Lisa Chow is the economics reporter at WNYC. She tries to explore in her stories surprising aspects of New York’s many economies—in plain view or hidden, in neighborhoods or sectors.
Overall home lending fell last year in New York City, but not for low and moderate income buyers, according to a new report by New York University's Furman Center for Real Estate and Urban Policy.
The number of home loans issued to low and moderate income families increased by six percent in 2009, accounting for one in 10 mortgages, while the total number of loans fell 26 percent.
The report said government agencies like the Federal Housing Administration and the Department of Veteran Affairs played a greater role in the local mortgage market, backing 16 percent of all loans. "As private lending has declined, I think the government wanted to try to insure that credit continued to flow," said Ingrid Gould Ellen, co-director of NYU's Furman Center for Real Estate and Urban Policy. In 2007, FHA and VA only backed 1 percent of home loans in New York City.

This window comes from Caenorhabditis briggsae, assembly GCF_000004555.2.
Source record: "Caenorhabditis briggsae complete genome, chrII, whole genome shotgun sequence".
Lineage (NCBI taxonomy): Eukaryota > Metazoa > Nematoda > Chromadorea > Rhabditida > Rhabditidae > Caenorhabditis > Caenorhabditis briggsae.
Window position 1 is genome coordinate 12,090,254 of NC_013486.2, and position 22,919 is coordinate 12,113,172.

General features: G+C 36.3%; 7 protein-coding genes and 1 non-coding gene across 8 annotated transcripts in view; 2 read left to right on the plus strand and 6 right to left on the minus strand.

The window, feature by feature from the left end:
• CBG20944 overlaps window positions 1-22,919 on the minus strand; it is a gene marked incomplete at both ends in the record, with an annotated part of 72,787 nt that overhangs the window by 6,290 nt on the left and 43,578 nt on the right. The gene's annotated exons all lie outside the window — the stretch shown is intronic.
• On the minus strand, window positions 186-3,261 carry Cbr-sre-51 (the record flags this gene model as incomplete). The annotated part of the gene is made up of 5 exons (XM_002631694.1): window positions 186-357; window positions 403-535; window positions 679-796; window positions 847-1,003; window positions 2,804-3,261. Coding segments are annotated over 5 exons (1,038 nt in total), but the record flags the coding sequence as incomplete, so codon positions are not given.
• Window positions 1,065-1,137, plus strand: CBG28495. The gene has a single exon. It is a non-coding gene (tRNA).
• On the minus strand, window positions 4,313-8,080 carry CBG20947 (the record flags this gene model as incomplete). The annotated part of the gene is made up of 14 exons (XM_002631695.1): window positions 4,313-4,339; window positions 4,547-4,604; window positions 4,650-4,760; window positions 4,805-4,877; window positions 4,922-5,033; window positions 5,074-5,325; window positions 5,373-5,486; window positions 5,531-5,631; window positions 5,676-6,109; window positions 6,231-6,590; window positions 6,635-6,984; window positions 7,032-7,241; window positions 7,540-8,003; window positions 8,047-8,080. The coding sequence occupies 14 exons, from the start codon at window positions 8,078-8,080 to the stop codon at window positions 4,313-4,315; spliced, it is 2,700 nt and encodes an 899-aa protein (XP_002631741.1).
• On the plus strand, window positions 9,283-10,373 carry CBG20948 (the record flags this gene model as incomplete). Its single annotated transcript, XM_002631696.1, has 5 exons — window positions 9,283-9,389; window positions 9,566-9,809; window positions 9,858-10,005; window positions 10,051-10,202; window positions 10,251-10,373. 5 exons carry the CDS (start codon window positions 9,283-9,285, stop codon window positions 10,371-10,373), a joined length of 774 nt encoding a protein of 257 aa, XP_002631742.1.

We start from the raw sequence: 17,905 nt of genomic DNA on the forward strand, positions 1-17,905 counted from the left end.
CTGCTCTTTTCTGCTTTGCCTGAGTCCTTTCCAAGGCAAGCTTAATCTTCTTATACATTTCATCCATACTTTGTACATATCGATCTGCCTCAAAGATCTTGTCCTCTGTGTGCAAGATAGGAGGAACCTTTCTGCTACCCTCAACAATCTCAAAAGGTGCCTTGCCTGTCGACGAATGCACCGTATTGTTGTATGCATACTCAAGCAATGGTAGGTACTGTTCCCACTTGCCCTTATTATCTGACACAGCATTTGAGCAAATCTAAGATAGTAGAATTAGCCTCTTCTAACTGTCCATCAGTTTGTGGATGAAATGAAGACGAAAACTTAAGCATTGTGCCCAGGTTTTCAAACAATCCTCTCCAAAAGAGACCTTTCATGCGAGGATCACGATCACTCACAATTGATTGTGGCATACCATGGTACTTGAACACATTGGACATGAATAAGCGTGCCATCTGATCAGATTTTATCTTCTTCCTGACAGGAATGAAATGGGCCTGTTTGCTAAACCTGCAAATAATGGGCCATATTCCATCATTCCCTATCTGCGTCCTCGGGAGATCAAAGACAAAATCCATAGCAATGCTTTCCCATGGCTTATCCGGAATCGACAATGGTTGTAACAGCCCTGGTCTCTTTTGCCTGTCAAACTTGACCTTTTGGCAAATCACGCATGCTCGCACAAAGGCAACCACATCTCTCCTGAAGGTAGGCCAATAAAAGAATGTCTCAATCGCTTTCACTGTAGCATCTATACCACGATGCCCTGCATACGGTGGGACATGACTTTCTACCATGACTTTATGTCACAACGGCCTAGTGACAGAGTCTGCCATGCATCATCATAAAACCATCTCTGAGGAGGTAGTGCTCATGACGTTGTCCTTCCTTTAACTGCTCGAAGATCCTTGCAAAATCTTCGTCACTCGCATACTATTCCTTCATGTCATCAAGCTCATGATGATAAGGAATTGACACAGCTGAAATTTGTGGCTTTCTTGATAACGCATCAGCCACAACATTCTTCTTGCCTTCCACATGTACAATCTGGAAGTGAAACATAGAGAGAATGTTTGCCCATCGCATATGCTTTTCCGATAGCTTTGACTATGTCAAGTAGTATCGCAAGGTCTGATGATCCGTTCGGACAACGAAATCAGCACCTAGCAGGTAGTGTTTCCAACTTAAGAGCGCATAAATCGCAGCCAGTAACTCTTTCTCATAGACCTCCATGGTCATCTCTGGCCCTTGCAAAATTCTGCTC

The NYU report also found that refinancing activity across the city's five boroughs grew 70 percent last year. In Manhattan, the number of refinance loans nearly tripled from 2008 to 2009. The increases were driven mostly by white and Asian homeowners.